Why Facilities Capital Planning Matters
Facilities capital planning is a complex and important part of your organization.
There are a number of benefits that your organization can receive from a robust capital planning process:
- Visibility into what your facilities look like and what the future holds
- Understanding of the state of the portfolio, its condition and financial needs
- Defensibility for addressing specific needs based on unbiased data and expert analysis
- Justification for the investments that are being made based on the reality of the condition of the facilities and their systems
- Alignment of facilities priorities with the organization’s goals and mission to become a more strategic partner
A capital planning solution, such as VFA, helps you answer 4 related questions. With these answers, you're equipped to make the most of your capital planning strategy.
1. What is in your portfolio?
Knowing what’s in your portfolio means understanding not only what buildings you have, but also the components that exist within those buildings.
At the same time, you want to make sure that you understand the lifecycles and conditions of all the equipment that exists within the buildings. That is the crux of what capital planning services provide – a report on the condition of:
- the assets
- the buildings
- other major structures and properties
- specific systems that exist within the building
Capital planning deals with the entire building, including its mechanical, electrical, plumbing and structural components. Items outside the building, such as roadways, parking lots and walkways in a campus environment can also be included.
2. What is the condition of your assets?
The condition is based on the Facilities Condition Index (FCI). This index is an industry standard that’s been around for many years.
The FCI is calculated by taking the total cost of existing deficiencies (capital needs that must be addressed in terms of repair and those that have reached end of life and must be replaced or renewed), then divide that by the current replacement value of the assets.
The replacement value isn't the market value or the depreciated value, but rather what would it take to rebuild that building in kind. The FCI scale ranges from excellent (0 percent FCI) through poor (100 percent FCI). The scale is approximate, as not every building needs to be in excellent or even good condition. The FCI target can really depend on the use of that facility or that building, and the level of risk you're willing to assume.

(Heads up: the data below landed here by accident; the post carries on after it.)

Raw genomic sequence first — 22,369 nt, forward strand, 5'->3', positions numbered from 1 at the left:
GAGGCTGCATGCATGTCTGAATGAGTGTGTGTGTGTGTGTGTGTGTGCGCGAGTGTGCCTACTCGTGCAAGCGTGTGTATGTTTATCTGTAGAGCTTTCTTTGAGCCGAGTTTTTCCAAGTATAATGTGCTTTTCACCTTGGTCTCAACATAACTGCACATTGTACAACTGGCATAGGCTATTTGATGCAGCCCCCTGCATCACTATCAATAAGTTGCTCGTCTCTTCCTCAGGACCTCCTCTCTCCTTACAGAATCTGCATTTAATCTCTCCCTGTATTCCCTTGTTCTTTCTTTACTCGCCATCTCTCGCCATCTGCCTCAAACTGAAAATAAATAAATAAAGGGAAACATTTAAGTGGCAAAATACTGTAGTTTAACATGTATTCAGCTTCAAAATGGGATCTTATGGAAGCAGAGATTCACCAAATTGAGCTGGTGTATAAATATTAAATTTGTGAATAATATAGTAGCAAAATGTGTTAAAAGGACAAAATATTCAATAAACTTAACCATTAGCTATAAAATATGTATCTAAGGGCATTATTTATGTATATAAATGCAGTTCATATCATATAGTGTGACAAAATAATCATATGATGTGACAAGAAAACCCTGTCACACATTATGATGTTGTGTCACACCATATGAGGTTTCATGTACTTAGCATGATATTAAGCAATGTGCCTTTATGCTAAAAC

For example, you would want a public-facing building to be in good to excellent condition because of the impact that failure of particular components would have. A parking garage, however, could have a 25 to 30 percent FCI, as long as there are no life safety issues.
3. What funding do you need?
Understanding the current condition of a building can lead to an understanding of what the condition should be. Different conditions might be appropriate for different types of buildings.
Now you can look at how much funding is needed to target specific conditions. By knowing the total cost of existing deficiencies and the replacement value, you can calculate the FCI.
You can examine various scenarios to understand the effect of the different investment strategies on the condition of the buildings. This analysis can be performed across the entire portfolio, or any subset down to a single building or system. You can look at scenarios that help you determine how much is needed, or conversely, what the impact on the condition will be based upon a specific funding level.
4. How should your capital needs be prioritized?
There will always be more capital needs than funds to address them all at once. Once you understand how much funding is needed, then you can address how to prioritize your capital needs.
Within a robust capital planning system such as VFA Facility, you can define a prioritization strategy – an approach for investing money in the facilities that allows your facilities department to align strategically with the goals of your organization:
- What is most important to the organization?
- How can you be more strategic?
For example, if you know a building's usage, you can compare different uses and determine what's more important as an organization. If your organization is an educational institution, is a library more important than a dorm? Is a dorm more important than a classroom?
By asking these questions, you can start to understand what's important to your organization based on how you prioritize, and how you can contribute to the success of your organization.